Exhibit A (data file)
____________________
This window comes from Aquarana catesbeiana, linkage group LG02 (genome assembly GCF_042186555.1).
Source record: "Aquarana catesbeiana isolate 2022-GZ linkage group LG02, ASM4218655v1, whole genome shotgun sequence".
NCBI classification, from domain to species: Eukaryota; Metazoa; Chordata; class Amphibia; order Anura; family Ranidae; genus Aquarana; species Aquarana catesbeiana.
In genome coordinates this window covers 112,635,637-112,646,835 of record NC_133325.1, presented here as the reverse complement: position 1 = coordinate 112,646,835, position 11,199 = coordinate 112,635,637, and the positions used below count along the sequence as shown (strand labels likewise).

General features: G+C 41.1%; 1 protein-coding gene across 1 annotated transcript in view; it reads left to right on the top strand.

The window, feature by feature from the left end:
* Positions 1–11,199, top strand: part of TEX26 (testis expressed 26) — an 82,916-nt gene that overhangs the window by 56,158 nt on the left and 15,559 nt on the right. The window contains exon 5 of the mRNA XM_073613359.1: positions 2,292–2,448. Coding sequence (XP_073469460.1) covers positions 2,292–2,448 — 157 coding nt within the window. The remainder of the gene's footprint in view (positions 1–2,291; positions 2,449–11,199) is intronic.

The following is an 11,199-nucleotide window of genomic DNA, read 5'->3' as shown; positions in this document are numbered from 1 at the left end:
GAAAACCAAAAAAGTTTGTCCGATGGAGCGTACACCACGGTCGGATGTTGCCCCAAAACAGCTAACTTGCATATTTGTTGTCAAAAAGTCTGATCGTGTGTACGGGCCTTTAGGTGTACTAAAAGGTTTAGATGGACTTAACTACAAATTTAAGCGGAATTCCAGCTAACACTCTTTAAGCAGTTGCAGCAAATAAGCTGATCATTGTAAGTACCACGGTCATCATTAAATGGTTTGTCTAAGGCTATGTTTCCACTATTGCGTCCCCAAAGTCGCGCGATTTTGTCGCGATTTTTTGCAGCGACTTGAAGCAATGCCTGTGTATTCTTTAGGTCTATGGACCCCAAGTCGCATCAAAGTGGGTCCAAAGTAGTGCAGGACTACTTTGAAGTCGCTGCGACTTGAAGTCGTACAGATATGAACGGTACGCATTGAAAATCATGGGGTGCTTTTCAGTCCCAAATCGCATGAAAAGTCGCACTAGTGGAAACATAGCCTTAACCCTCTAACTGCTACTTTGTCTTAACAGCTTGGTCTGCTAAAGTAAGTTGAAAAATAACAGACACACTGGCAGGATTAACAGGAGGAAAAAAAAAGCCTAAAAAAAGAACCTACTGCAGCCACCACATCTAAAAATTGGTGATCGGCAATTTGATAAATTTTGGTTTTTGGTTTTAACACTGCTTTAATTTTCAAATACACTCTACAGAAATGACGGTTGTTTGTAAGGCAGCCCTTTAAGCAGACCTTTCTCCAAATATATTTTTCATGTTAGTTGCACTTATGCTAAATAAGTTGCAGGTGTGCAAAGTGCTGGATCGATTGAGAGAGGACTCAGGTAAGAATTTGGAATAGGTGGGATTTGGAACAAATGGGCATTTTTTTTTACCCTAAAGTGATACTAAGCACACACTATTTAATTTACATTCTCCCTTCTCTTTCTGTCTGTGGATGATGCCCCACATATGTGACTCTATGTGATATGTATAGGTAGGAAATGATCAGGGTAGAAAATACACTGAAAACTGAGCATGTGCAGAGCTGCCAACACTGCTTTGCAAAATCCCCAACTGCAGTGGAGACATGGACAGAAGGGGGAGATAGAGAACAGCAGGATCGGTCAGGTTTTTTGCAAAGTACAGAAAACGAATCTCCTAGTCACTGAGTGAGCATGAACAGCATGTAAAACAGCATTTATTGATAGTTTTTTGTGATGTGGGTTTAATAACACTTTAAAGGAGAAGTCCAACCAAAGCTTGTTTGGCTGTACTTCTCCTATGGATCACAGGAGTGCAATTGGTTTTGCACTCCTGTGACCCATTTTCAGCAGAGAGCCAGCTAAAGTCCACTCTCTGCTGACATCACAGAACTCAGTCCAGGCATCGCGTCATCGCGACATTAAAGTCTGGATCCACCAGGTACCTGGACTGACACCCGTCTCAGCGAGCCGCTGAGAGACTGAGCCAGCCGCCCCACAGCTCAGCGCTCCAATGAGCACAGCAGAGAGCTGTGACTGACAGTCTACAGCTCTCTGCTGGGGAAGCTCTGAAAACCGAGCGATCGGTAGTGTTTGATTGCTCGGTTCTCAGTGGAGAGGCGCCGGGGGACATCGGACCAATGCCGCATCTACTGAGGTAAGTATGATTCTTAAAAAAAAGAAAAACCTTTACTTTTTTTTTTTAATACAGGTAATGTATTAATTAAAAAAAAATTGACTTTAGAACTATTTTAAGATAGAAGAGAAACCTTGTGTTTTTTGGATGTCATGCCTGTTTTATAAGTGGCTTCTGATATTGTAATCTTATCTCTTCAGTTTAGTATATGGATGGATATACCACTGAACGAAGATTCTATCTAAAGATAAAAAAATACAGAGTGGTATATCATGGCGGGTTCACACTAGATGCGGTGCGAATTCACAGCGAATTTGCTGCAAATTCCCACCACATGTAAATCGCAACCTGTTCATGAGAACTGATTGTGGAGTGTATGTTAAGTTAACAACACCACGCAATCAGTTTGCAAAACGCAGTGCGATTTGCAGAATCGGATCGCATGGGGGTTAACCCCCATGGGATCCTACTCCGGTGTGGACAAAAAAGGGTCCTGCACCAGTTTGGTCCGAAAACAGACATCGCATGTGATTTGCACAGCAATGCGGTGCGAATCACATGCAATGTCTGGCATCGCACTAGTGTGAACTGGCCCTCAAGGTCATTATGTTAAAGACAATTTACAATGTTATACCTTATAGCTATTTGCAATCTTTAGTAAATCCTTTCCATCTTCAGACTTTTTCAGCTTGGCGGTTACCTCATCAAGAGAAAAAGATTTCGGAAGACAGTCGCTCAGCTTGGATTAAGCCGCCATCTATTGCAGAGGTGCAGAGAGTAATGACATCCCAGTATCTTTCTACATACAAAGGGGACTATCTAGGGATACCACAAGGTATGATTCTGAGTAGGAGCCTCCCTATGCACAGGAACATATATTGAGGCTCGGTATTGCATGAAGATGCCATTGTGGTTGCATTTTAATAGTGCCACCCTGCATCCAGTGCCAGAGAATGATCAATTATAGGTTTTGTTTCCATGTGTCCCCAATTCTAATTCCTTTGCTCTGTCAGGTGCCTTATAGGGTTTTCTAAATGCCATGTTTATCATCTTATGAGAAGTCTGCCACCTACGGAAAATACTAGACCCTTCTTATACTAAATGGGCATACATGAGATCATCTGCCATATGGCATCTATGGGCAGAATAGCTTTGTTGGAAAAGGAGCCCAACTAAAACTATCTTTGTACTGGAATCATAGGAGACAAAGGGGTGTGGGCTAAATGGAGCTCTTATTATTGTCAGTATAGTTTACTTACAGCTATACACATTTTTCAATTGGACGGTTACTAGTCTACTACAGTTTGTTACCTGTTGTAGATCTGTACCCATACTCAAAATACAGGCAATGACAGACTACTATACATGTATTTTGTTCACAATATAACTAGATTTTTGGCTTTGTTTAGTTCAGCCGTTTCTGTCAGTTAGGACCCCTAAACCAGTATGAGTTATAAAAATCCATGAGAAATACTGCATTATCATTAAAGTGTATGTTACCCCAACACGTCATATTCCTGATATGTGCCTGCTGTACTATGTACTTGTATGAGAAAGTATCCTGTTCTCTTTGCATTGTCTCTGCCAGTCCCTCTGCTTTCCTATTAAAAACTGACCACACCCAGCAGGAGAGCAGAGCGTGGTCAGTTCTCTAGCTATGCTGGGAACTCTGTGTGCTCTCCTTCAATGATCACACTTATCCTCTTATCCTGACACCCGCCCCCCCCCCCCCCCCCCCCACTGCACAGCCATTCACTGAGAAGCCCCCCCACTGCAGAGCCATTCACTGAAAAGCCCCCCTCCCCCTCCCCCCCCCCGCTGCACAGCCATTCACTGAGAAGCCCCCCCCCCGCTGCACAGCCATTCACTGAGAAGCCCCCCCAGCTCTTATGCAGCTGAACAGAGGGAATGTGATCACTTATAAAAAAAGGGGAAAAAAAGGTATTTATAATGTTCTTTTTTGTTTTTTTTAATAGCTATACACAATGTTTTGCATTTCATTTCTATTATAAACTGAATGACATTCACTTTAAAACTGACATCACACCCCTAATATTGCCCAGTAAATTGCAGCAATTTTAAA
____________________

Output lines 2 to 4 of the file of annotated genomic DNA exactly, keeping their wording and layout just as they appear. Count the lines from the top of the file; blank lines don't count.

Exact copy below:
Source record: "Aquarana catesbeiana isolate 2022-GZ linkage group LG02, ASM4218655v1, whole genome shotgun sequence".
NCBI classification, from domain to species: Eukaryota; Metazoa; Chordata; class Amphibia; order Anura; family Ranidae; genus Aquarana; species Aquarana catesbeiana.
In genome coordinates this window covers 112,635,637-112,646,835 of record NC_133325.1, presented here as the reverse complement: position 1 = coordinate 112,646,835, position 11,199 = coordinate 112,635,637, and the positions used below count along the sequence as shown (strand labels likewise).